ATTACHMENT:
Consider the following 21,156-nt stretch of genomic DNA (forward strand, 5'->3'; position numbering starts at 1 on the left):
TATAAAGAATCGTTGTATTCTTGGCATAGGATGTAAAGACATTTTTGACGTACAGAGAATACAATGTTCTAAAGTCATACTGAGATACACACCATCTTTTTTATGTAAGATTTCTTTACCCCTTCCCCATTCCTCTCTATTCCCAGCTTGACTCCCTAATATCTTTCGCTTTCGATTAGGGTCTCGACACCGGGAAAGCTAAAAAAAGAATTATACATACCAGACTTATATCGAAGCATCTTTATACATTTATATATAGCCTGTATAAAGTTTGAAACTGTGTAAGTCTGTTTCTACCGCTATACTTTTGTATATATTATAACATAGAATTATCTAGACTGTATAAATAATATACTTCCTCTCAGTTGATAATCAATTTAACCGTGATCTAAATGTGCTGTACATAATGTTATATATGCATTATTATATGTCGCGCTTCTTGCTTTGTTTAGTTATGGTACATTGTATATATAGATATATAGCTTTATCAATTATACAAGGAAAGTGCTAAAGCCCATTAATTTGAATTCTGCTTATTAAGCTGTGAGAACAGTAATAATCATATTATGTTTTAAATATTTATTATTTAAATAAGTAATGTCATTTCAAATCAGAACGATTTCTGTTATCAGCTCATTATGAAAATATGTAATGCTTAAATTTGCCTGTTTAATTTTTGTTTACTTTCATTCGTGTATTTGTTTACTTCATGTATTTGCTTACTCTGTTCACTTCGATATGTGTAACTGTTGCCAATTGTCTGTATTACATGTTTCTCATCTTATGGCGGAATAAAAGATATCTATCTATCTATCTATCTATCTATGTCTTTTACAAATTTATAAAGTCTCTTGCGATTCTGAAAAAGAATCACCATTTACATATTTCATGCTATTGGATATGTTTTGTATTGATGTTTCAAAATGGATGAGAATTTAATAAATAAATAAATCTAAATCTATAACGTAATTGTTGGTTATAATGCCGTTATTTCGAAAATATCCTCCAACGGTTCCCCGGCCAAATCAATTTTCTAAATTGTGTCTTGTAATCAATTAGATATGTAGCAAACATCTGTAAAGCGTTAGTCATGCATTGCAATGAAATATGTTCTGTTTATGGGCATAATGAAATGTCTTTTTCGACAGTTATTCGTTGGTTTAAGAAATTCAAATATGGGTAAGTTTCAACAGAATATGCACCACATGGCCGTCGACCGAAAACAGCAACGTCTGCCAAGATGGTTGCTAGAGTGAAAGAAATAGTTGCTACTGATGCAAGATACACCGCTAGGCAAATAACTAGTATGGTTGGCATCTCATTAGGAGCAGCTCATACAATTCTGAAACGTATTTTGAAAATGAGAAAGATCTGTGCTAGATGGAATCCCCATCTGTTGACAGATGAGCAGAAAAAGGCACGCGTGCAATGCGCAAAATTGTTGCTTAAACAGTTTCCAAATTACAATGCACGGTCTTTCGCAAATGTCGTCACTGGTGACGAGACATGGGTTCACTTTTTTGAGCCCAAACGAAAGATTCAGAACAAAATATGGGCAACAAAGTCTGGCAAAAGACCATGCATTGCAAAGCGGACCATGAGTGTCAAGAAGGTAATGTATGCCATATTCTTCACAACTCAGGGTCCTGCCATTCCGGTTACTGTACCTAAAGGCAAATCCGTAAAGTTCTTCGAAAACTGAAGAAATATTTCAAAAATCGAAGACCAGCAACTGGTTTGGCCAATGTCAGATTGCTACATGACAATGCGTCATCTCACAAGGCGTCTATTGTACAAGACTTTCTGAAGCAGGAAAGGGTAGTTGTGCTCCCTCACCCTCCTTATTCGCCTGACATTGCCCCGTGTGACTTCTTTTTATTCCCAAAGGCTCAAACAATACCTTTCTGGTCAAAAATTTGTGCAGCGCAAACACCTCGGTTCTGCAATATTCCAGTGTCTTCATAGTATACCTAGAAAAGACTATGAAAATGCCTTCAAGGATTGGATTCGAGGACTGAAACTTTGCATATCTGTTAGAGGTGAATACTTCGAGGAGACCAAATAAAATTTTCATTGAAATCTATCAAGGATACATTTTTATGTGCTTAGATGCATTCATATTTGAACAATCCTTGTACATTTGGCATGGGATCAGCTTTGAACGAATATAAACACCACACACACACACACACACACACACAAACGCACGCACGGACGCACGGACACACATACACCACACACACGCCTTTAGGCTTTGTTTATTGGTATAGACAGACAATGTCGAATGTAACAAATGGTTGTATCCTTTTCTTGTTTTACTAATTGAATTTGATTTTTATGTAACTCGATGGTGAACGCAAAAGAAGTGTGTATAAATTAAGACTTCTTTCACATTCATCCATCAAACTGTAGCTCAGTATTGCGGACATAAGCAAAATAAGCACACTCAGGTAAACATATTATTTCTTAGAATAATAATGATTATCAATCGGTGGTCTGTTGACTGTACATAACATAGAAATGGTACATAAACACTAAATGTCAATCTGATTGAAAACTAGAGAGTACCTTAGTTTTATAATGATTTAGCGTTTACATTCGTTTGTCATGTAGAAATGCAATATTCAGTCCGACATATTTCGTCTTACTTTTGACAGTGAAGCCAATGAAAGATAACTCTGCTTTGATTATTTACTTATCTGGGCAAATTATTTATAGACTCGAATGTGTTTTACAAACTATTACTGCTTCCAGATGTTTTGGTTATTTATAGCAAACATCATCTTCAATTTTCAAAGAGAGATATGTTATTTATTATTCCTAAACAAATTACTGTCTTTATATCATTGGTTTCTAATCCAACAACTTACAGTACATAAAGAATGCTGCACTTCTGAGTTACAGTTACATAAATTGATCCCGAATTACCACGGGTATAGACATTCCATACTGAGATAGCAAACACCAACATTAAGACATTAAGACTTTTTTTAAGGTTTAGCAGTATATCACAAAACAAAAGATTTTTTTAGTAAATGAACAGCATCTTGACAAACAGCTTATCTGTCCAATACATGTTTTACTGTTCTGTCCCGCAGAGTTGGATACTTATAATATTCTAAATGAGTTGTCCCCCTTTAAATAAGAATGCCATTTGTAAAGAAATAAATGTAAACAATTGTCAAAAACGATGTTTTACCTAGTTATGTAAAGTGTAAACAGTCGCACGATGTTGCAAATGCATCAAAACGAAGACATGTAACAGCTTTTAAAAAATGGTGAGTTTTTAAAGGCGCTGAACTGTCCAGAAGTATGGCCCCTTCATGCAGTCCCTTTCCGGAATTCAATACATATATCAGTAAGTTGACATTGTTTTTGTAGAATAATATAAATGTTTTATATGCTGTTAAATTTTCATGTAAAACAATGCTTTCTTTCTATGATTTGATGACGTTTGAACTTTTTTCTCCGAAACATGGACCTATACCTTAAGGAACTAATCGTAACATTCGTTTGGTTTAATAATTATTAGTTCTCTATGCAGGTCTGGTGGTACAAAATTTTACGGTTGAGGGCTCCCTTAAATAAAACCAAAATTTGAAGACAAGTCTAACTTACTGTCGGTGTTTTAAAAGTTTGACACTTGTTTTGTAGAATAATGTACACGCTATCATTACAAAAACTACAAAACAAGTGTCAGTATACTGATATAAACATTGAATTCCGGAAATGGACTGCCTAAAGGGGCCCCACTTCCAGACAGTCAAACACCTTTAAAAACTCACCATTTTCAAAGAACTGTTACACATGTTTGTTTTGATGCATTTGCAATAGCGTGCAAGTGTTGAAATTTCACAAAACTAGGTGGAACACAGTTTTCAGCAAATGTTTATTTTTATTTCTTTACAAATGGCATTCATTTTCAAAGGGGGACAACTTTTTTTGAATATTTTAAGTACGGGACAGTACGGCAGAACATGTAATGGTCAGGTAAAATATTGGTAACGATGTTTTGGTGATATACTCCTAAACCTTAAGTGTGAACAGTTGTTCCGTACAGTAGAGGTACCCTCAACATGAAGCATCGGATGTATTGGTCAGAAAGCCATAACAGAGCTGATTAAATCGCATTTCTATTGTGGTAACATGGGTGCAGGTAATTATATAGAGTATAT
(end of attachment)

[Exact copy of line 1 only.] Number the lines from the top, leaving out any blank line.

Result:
Consider the following 21,156-nt stretch of genomic DNA (forward strand, 5'->3'; position numbering starts at 1 on the left):